A new posting on the Library Impact Data Project blog discusses an interesting dilemma that is all to common when analyzing raw data. How detailed can and should you get when dissecting that data? In this case, the problem is regarding user groups and the potential for revealing identities. The author is concerned that presenting data on all possible user groups might inadvertently reveal individuals' identities due to the very small numbers in certain groups. In this day and age of IRB's and academic privacy concerns, that would be "a BIG data protection no-no." Then, the issue becomes how to aggregate the groups in a logical and useful manner. Simply combining two groups (in the author's example, say, Black and Chinese ethnicities) would not necessarily be either logical or useful. Indeed, the author argues that there should be some commonality among the groups combined. In the public health setting where I came from, the ethnic groups were based largely outcomes - the groups that had the worse outcomes would be compared with the groups that had the best outcomes. Other issues to consider, which the author notes later in the posting, is the impact of the results - what could be done to change the outcomes? While librarians cannot change or effect the change of a person's ethnicity, they could direct programs to these groups that work more effectively. Qualitative research could be conducted to determine the reasons for differences in the measured factors that led to differences in outcomes.
In this case, the factors were number of E-Z Proxy logins and the number of downloads, and the outcomes were graduation levels (based on grades). Not sure if they looked, but I could not find any publication that examined these factors such as race and home country against the outcomes. This would be important to consider for aggregation in addition to similarities of groups. In this case, the White students used the electronic resources the least of all ethnic groups. If this group of students had greater rates of higher graduation levels, then perhaps ethnicity is a confounder, changing the relationship between e-resource usage and grades. Those from other countries in the European Union were using the e-resources the most - did they have a harder time using the resources? Was there a language barrier? Cultural differences in the organization of the libraries' resources?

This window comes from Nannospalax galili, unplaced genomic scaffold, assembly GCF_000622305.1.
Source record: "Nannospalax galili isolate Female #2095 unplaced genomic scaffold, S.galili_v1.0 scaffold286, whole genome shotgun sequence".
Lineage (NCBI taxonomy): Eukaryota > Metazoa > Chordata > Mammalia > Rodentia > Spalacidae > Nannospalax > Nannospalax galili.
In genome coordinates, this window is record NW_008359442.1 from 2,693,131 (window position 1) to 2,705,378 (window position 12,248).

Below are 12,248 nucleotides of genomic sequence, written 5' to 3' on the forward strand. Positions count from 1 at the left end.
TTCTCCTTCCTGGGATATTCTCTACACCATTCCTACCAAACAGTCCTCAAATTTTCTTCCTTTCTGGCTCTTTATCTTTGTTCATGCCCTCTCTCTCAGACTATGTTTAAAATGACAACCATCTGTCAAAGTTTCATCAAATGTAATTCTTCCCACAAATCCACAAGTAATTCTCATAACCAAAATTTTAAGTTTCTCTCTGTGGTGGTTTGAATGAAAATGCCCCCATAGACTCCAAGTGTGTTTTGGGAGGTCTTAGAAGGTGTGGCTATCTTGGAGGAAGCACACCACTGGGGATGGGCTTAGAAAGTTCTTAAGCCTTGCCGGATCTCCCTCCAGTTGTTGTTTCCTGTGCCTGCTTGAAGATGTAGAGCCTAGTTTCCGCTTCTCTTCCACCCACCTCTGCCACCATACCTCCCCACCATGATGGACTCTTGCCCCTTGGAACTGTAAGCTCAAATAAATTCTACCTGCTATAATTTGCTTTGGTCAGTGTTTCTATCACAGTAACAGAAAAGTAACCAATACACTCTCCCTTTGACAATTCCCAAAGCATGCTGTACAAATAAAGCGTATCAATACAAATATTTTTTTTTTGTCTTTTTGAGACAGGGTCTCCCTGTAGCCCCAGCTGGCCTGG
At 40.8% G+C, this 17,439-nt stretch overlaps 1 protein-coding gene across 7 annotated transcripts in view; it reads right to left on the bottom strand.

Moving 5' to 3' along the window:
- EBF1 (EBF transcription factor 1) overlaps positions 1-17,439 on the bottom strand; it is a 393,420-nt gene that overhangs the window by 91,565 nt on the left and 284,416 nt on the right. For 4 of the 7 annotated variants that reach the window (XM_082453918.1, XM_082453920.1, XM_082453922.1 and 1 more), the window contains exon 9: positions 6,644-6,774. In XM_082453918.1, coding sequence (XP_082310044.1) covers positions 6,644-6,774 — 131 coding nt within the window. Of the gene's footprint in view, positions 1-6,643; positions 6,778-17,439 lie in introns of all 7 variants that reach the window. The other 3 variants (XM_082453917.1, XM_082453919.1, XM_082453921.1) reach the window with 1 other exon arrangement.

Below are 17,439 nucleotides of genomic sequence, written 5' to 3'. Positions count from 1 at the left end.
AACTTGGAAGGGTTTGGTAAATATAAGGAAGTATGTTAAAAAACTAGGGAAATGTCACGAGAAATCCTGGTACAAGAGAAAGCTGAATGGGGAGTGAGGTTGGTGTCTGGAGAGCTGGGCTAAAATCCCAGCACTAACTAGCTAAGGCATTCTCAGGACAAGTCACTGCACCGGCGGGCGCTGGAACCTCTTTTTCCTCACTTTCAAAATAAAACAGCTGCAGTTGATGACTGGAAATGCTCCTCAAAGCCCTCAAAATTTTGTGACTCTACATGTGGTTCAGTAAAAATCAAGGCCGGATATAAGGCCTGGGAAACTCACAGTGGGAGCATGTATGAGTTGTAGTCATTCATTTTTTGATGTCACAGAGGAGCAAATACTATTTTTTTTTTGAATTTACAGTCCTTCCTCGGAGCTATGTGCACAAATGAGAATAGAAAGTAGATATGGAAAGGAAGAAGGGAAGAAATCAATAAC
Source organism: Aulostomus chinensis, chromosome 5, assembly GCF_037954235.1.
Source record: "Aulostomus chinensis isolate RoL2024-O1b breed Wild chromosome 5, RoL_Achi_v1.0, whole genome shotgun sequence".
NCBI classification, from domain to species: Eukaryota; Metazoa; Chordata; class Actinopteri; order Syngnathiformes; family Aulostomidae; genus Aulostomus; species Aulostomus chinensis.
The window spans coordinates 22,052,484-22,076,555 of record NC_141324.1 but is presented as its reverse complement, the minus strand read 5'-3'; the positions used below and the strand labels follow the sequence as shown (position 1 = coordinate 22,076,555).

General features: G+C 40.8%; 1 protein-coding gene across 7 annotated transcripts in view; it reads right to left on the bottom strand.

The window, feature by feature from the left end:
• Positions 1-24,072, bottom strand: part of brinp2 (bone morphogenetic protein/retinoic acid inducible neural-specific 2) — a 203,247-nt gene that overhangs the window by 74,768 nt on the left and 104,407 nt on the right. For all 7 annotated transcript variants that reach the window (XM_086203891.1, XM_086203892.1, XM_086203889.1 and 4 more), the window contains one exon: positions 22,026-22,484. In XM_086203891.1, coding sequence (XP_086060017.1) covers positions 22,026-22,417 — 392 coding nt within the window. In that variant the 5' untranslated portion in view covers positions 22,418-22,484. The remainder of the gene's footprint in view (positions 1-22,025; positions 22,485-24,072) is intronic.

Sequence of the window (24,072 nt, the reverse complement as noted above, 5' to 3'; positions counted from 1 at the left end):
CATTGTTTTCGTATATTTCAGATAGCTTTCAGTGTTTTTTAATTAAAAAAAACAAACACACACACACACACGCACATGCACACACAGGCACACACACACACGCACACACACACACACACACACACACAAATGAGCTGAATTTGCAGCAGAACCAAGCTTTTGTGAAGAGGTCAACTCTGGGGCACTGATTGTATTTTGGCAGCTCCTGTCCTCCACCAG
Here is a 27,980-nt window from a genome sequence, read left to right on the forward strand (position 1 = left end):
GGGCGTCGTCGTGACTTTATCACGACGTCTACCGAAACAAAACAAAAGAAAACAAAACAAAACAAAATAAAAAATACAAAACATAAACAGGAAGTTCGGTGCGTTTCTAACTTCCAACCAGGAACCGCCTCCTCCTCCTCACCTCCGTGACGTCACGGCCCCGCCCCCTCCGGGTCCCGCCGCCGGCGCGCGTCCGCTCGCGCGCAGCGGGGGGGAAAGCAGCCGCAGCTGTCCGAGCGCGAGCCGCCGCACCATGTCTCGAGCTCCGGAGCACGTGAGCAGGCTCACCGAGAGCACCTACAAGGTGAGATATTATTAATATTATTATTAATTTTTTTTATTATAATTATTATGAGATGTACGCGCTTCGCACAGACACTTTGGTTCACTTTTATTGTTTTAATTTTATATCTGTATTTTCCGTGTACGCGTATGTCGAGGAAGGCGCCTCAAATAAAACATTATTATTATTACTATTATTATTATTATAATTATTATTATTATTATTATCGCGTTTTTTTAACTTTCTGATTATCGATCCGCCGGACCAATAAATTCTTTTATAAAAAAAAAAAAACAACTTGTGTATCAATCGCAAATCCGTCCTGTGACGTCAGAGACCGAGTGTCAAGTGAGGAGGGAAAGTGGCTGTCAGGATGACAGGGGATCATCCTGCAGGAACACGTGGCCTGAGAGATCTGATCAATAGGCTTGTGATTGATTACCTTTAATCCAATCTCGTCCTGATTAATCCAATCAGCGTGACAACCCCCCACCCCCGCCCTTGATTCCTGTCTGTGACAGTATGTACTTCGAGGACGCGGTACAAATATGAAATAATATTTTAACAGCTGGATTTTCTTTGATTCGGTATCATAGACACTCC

The author does a good job of describing the issues associated with analyzing data - it's not simply comparing the averages of two groups. You need to consider aspects of the data set (number in each group, number in the entire set, the distributions of the values, the kind of measurement used), the relationship of the variables and groups (are the groups independent, are the variables distinct, are there similarities of the groups), as well as the context (the environment, the language, the culture, the population, etc.). In other words, you need to know your data well.